On Astro, an Environment Variable is a key-value configuration stored in a configuration file that applies to a specific Deployment. You can use environment variables to configure custom environment variables for your Deployment, customize core settings of Airflow and its pre-installed providers, or store Airflow connections and variables.
Some scenarios where you might use environment variables in your Deployment include:
- Adding a token or a URL that is required by your Airflow DAGs or tasks.
- Integrating with Datadog or other third-party tooling to export Deployment metrics.
- Specifying a tag that's added to all resources created by the Deployment and indicates whether a resource is for development or production.
Some examples of customizing core settings of Airflow or any of its pre-installed providers include:
- Changing the import timeout of DAGBag using
- Setting up an SMTP service to receive Airflow alerts by email.
Some environment variables on Astro are set globally and cannot be overridden for individual Deployments, while others are used by Astro Runtime to enhance your Airflow experience. For more information on these, see Global environment variables.
Choose a strategy
Environment variables can be used in many different contexts on Airflow. To choose the right management and implementation strategy for your specific use case, it's helpful to know how Astro prioritizes and stores environment variables for each available management option.
On Astro, you can manage environment variables from two different locations:
- Your Deployment's Variables tab in the Cloud UI. This is the fastest and easiest way to set an environment variable. See Using the Cloud UI for setup steps.
- Your Astro project
Dockerfile. Storing environment variables in your Dockerfile allows you to manage them as code in a version control tool like GitHub. However, environment variables stored in the Dockerfile do not appear in the Cloud UI and might be harder to reference from DAG code. Using the Dockerfile is recommended for more complex production use cases, such as implementing a secrets backend. See Using your Dockerfile for setup steps.
At the local development level, you can use your Astro project
.env file to set and test environment variables. When you're ready to push these environment variables to a Deployment, you can use the Astro CLI to export and store them in the Cloud UI for your Deployment.
How environment variables are stored in the Cloud UI
When you set a non-secret environment variable in the Cloud UI, Astronomer stores the variable in a database that is hosted and managed by Astronomer.
When set a secret environment variable in the Cloud UI, the following happens:
- Astro generates a manifest that defines a Kubernetes secret, named
env-secrets, that contains your variable's key and value.
- Astro applies this manifest to your Deployment's namespace.
- After the manifest is applied, the key and value of your environment variable are stored in a managed etcd cluster at rest within Astro.
This process occurs every time you update the environment variable's key or value.
Environment variables marked as secret are stored securely by Astronomer and are not shown in the Cloud UI. However, it's possible for a user in your organization to create or configure a DAG that exposes secret values in Airflow task logs. Airflow task logs are visible to all Workspace members in the Airflow UI and accessible in your Astro cluster's storage.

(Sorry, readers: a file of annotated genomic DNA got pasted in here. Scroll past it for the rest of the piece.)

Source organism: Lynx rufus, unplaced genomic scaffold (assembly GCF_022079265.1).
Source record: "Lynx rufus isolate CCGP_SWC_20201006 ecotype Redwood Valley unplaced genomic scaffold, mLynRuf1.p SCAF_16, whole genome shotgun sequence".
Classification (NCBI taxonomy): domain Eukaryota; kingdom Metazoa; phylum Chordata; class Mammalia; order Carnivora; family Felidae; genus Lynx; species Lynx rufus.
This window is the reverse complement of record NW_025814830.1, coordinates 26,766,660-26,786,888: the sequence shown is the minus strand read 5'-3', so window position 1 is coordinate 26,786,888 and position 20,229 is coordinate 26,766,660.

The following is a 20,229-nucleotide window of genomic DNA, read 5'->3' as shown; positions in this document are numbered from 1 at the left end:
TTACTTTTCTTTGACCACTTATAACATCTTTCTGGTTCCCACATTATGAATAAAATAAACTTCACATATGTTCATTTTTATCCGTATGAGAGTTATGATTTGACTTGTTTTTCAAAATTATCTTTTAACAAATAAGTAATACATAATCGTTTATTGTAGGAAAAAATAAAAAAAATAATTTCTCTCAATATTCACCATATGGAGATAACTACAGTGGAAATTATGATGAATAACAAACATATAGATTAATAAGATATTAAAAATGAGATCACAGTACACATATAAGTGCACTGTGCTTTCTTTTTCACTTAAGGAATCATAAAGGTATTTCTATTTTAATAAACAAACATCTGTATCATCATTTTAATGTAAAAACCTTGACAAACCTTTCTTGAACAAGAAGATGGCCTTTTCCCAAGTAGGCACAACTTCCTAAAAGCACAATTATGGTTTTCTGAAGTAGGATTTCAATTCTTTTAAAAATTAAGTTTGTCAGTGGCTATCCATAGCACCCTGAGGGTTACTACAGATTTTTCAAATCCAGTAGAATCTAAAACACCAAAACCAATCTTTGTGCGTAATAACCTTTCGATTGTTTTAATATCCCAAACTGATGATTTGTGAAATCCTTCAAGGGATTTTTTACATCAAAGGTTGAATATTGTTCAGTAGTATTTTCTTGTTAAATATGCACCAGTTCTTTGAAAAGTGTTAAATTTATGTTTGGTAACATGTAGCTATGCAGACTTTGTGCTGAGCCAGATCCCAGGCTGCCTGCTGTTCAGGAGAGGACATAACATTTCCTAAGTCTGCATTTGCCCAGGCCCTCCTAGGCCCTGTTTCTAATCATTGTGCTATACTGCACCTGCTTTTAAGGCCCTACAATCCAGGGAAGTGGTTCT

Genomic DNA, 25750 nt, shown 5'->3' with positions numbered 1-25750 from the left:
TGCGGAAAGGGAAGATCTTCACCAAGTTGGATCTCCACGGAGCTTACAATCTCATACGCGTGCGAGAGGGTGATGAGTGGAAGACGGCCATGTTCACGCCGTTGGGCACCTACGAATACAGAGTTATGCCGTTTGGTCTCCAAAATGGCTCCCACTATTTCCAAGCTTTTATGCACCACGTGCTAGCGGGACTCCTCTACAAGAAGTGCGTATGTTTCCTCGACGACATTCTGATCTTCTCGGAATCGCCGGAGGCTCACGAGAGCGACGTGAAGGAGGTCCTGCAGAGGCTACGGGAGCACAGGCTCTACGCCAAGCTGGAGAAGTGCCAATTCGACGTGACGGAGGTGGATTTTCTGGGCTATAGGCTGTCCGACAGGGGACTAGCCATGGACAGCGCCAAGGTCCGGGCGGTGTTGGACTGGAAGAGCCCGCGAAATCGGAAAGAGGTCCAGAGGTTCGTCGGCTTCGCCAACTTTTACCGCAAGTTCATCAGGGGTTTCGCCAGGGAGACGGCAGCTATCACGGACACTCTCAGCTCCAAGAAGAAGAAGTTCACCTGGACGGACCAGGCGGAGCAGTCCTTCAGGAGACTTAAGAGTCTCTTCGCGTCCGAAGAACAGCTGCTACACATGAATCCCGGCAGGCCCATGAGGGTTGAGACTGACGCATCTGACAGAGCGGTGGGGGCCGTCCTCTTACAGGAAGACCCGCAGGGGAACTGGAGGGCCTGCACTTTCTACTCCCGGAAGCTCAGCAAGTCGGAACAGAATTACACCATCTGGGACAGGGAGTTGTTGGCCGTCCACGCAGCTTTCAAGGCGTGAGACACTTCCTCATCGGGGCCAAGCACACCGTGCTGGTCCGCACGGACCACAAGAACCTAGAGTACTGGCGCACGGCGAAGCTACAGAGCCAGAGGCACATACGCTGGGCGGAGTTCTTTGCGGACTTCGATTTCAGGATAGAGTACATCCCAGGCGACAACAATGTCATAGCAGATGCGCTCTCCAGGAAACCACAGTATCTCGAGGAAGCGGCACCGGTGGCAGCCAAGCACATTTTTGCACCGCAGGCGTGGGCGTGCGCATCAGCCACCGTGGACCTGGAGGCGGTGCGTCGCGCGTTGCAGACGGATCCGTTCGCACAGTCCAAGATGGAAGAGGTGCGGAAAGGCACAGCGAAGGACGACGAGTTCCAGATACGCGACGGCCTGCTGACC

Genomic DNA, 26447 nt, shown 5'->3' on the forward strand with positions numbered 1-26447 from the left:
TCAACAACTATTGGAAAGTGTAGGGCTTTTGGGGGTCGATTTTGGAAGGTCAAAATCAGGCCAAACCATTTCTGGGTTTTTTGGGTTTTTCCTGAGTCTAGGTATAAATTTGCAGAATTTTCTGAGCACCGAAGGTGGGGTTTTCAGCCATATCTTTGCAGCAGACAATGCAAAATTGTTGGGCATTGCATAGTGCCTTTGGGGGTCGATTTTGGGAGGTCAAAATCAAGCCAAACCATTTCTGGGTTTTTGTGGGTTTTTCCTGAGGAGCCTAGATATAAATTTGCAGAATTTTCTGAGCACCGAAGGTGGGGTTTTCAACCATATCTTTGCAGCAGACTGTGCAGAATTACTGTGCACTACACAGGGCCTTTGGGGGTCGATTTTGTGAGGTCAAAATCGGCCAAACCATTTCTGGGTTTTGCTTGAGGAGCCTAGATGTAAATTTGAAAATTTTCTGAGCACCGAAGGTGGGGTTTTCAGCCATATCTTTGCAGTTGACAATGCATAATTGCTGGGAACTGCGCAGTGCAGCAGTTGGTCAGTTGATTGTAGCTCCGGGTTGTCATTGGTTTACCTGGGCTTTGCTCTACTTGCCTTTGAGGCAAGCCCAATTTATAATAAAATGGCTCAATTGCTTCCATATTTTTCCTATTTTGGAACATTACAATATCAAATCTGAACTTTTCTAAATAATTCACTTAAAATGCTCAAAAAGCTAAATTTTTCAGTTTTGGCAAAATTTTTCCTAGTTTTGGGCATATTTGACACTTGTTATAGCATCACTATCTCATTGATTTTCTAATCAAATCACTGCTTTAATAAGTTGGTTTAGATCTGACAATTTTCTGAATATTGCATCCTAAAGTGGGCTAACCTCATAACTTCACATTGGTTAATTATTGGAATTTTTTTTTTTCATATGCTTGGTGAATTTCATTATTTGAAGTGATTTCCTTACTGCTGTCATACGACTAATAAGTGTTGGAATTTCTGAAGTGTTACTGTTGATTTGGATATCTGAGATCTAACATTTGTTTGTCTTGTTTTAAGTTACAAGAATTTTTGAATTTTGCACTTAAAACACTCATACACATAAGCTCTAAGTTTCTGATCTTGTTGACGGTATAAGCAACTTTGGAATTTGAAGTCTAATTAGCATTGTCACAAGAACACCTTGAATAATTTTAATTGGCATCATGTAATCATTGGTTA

To avoid exposing secret values in task logs, instruct users to not log environment variables in DAG code.
Environment variable priority
On Astro, environment variables set in the Cloud UI take precedence over environment variables set in your Dockerfile.
For example, if you set
AIRFLOW__CORE__PARALLELISM with one value in the Cloud UI and you set the same environment variable with another value in your
Dockerfile, the value set in the Cloud UI takes precedence.
Similarly, in local development, environment variables set in your
.env file take precedence over environment variables set in your Dockerfile.
Example use cases
For most use cases, Astronomer recommends using the Cloud UI to store your environment variables for the following reasons:
- It's easy to use.
- It has built-in security for secret environment variables.
- You can import and export environment variables using the Astro CLI.
There are some scenarios when you might want to use a mix of methods or strategies other than the Cloud UI. The following table prescribes specific methods for various common use cases.
|You are a new Astro user. You just created a Deployment and want to integrate your Hashicorp Vault secrets backend to test DAGs.||Cloud UI for ease of use and visibilty.|
|Your team has multiple environment types and you use an ||Cloud UI for visibility.|
|You want to standardize a core set of Airflow environment configurations across multiple environments.|
|You want to use version control to manage your environment variables from a code repository.|
|You want to carry over environment variables when you promote code from a development environment to a production environment.|
|You are part of a production support team analyzing DAG failures and want to turn on debugging-related environment variables temporarily.||Cloud UI for ease of use.|
|You're developing locally, and you want to use a secret credential in your DAGs.||Use the |
|You use environment variables to store your Airflow connections and variables, and you have to reconfigure these between Deployments based on the environment type.||Cloud UI for visibility.|
|You want the features of the Cloud UI for environment variables, but you also keep track of the non-secret environment variables in your code repository.||Use the Astro CLI and an automation script to add or update the non-secret environment variables in your Deployment from your code repository.|